Newsweek Magazine
Newsweek Magazine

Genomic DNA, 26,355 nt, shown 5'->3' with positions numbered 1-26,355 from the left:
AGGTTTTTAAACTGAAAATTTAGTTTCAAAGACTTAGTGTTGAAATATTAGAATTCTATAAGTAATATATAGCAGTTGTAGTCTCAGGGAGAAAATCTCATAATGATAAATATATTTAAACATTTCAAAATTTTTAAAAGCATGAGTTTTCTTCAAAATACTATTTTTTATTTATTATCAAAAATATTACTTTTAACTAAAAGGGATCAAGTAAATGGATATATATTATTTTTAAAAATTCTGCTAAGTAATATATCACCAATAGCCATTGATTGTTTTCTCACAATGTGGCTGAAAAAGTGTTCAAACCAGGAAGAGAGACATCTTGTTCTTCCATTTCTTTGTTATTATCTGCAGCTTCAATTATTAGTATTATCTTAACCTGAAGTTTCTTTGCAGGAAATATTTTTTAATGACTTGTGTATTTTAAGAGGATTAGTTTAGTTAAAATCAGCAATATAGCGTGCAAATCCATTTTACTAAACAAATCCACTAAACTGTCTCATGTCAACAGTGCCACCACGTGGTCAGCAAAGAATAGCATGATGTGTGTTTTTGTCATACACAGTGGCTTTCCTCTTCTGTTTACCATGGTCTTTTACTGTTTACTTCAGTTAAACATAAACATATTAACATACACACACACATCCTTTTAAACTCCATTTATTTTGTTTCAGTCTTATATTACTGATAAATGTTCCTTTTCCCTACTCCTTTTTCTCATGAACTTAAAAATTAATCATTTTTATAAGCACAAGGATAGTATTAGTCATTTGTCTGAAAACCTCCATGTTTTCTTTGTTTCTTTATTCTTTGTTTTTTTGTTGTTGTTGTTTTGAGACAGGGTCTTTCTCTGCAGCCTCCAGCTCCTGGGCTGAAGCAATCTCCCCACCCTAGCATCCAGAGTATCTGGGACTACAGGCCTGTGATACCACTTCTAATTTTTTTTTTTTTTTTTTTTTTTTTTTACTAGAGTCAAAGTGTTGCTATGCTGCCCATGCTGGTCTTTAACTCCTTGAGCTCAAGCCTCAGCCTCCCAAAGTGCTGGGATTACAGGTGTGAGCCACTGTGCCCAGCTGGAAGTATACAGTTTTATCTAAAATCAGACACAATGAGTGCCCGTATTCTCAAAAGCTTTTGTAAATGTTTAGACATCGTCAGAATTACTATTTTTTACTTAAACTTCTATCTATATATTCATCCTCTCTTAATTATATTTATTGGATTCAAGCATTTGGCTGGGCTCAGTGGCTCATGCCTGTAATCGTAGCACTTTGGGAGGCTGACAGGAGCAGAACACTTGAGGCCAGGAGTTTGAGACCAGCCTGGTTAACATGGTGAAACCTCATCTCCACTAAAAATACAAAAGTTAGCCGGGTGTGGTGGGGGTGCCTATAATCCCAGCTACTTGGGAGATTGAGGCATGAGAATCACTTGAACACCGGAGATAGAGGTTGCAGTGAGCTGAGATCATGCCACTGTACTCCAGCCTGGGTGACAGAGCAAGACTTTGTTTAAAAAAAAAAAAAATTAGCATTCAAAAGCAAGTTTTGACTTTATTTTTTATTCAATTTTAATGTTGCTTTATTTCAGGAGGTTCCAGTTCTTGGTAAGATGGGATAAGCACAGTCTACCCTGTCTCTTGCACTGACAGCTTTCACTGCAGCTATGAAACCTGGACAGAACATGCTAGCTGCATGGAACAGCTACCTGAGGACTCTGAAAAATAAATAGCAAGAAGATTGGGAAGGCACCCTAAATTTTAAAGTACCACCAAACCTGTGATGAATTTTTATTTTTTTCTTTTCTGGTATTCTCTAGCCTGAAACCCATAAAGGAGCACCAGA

Newsweek magazine is a renowned American news magazine which is printed from the capital city of New York and distributed internationally. It is among the "Big Three" daily news magazines which have one of the largest circulations within the US. The magazine was introduced it's founders in the year 1933 with the initial name of News-week. However, it later changed its name Newsweek in 1937 after it was merged to Today magazine. It was during this time that Newsweek began to stand out from its peers by adopting a more liberal approach but nevertheless, it maintained a more serious tone and focused on in-depth analysis. It was also at this period when Newsweek identified and targeted readers outside the United States by launching its international edition. In the 1950s when Civil rights movements as well as questions on race equality were some of the most popular topics for Americans, Newsweek is renowned as one of the papers that took the issue of discrimination based on race by dedicating a large part of each publication to issues of race and diversity. The liberal bent may have played a significant role in the acquisition of Newsweek by the Washington Post in 1961 proving to be an almost perfect match between both publications. Katherine Graham, the Washington Post's famous owner at the time, tried to encourage Newsweek even more on the more liberal side. Visit:- https://www.resticmagazine.com/ By the middle of the 1960's, Newsweek was in the forefront in the debate over this controversial Vietnam War by pushing the boundaries of advocacy journalism. In contrast to the traditional model of journalism is based on objective reporting, where facts are presented , and the audience is left to interpret the facts in its own way, in advocacy journalism the reporters incorporate their personal views to the story e.g. declaring that a particular action is not right and then stating what must be done to correct the mistake. This type of journalism called advocacy journalism was not well-known as a concept, nor was it widely used in the early days. While Newsweek is not necessarily credited with being the first newspaper to develop advocacy journalism the large readership of the paper was instrumental in encouraging the practice of advocacy journalism within the main stream media. Perhaps one of the most famous instances of advocacy journalism that came from Newsweek in the early days was a story they ran on the Vietnam War where the magazine presented its argument on what it believed the War was unnecessary and that withdrawing was the most beneficial decision to take. The scope of Newsweek today is miles ahead of where it was in the past. At the time of its 2005 launch, Newsweek had a 20 million strong audience across the United States alone and a world readership of 26, million that was spread across 190 countries. The magazine is now available in other languages, and has four regional editions dubbed Atlantic, Latin America Asia and Australia. In the same way that many of the most prestigious magazines and newspaper houses fumbled over whether or not to take on or not to resist technological advances, Newsweek was again one of the first to take an unassuming step into the digital unknown with the introduction of an electronic version on CD-ROM in the 1990s and distributed it to its subscribers quarterly.

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